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Helping Global Teams Deliver [Cont]

Different Behavioural Norms

Just as the same language can mean different things to the same people, so can the same behaviour.

Many British AZ team leaders in charge of teams with a great number of Swedes constantly

express irritation that the Swedes will not complain to them directly if they are unhappy about decisions. Instead the Swedes will talk to a Swedish colleague of similar status to the team leader who speaks good English, asking him or her to talk to the British team leaders about their grievances.

There are many reasons for this approach: first of all, many Swedes are reluctant to criticise a colleague publicly. Secondly, they find it difficult to express sensitive issues in English – they prefer to do so in Swedish.

This line of action is very common in other cultures too. It’s important team leaders understand their colleagues are not ‘going behind their back’ - they’re simply looking for a way to express their opinions in their mother tongue.

Swedes are also reluctant to criticise in an area that they are not themselves an expert. In a multi-disciplinary team, where there will often be only one person from each function, this can cause a problem. As Donna explains: “I had a chat with a couple of my Swedish team members because I wanted – and needed - them to be more challenging of others. I had to reassure them that this would not be interpreted as being rude.”

Different cultures also have different needs for consensus. Clearly, it is therefore critical to identify on the agenda ahead of the meeting, any items that are going to require a decision. Moreover, by circulating information or proposals in advance it makes it possible for team members to consult with colleagues where they feel this is appropriate.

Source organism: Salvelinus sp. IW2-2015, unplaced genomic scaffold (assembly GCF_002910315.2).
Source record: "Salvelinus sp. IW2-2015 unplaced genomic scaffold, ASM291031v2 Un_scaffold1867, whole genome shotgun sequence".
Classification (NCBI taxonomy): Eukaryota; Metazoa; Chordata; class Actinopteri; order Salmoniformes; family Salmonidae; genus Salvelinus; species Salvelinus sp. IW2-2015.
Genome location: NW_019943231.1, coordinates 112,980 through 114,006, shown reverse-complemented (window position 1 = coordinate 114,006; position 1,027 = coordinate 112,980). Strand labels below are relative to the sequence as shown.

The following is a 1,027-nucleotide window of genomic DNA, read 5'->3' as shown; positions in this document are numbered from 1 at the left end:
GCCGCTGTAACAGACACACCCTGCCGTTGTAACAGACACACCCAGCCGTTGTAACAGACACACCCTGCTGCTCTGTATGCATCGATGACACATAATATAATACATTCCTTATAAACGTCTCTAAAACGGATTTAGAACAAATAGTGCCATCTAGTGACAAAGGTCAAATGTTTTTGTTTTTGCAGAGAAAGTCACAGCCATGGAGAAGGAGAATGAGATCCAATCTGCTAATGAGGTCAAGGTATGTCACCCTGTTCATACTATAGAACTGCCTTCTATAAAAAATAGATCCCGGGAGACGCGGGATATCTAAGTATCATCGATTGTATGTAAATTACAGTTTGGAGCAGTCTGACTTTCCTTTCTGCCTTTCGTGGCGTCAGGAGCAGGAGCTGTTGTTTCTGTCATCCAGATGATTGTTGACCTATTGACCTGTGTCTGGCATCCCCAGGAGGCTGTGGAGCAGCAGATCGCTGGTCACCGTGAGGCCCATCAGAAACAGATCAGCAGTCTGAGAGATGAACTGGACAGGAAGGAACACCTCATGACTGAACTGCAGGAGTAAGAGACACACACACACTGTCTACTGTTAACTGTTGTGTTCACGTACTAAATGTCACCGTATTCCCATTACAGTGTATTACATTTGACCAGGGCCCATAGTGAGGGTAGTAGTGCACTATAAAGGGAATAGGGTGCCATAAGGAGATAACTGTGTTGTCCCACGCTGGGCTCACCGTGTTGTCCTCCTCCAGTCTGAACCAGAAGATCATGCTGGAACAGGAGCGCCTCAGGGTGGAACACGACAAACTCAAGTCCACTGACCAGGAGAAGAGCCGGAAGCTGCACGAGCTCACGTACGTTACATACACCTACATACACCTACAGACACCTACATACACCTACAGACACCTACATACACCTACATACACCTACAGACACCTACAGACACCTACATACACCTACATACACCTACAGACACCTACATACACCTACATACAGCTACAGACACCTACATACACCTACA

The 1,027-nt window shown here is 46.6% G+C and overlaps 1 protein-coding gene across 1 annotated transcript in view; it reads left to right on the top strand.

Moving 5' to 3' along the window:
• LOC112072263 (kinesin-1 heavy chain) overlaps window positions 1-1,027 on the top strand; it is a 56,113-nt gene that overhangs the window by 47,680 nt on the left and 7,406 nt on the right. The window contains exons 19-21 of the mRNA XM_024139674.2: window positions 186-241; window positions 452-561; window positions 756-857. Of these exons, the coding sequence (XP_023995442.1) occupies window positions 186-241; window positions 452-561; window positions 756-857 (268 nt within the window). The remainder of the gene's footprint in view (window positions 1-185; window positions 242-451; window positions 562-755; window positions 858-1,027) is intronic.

Donna points out that yet again this is something that might be prompted by a cultural difference, but helps the whole team “Forewarning when key decisions will need to be made helps the Swedes who can then come to the meeting having consulted with colleagues and being prepared to make a decision – but it is also helpful for British team members who may be less experienced. It helps everyone.”

Travelling, Virtual Working and Time Zones

Global teamworking has some inescapable practical questions to address – when should the team be brought physically together? What are the implications of heavy travel schedules on work-life balance and (of course) budgets? How can teams work most effectively virtually? What are the implications of having team members in very different time zones?

These are all practical issues that are ignored by team leaders at their peril – because they can lead to significant stress, disruption and ineffective meetings.

Donna Johnstone is convinced of the importance of meeting face-to-face “Some people don’t feel this is important, but I insist we get the team together physically from time-to-time.” The team has also decided that these meetings will only be on Tuesdays, Wednesdays and Thursdays – so that no-one has to travel over a weekend. They also recognise that there is a long period from the end of June through to early September when “either the Swedes or the Brits are on holiday – the Americans despair of both of us.”

Inevitably, however, virtual teamworking is a critical element in the mix of meetings. Initially on merger, AstraZeneca teams used video conferencing extensively. Interestingly, there has been a move back towards teleconferencing. “In my experience” Donna remarks “behaviours are better and it’s less isolating if you happen to be a sole member on one site; and you don’t get the side comments.”

Donna is going to bring in Japanese team members. This will inevitably bring significant time zone issues, making it impossible to get a virtual gathering of the team members at the same time because “by the time they are up in the US, it’s late night in Japan.” She adds laconically that this positions Europe as the ideal bridge builder “although it does mean long days.”

Reprint credit: This article originally appeared in Profiles in Diversity Journal in March/April 2004 and a shorter version appeared in theHRDIRECTOR as Midwifery for Global Organisations: Helping Diverse Teams Deliver Issue 3, February 2004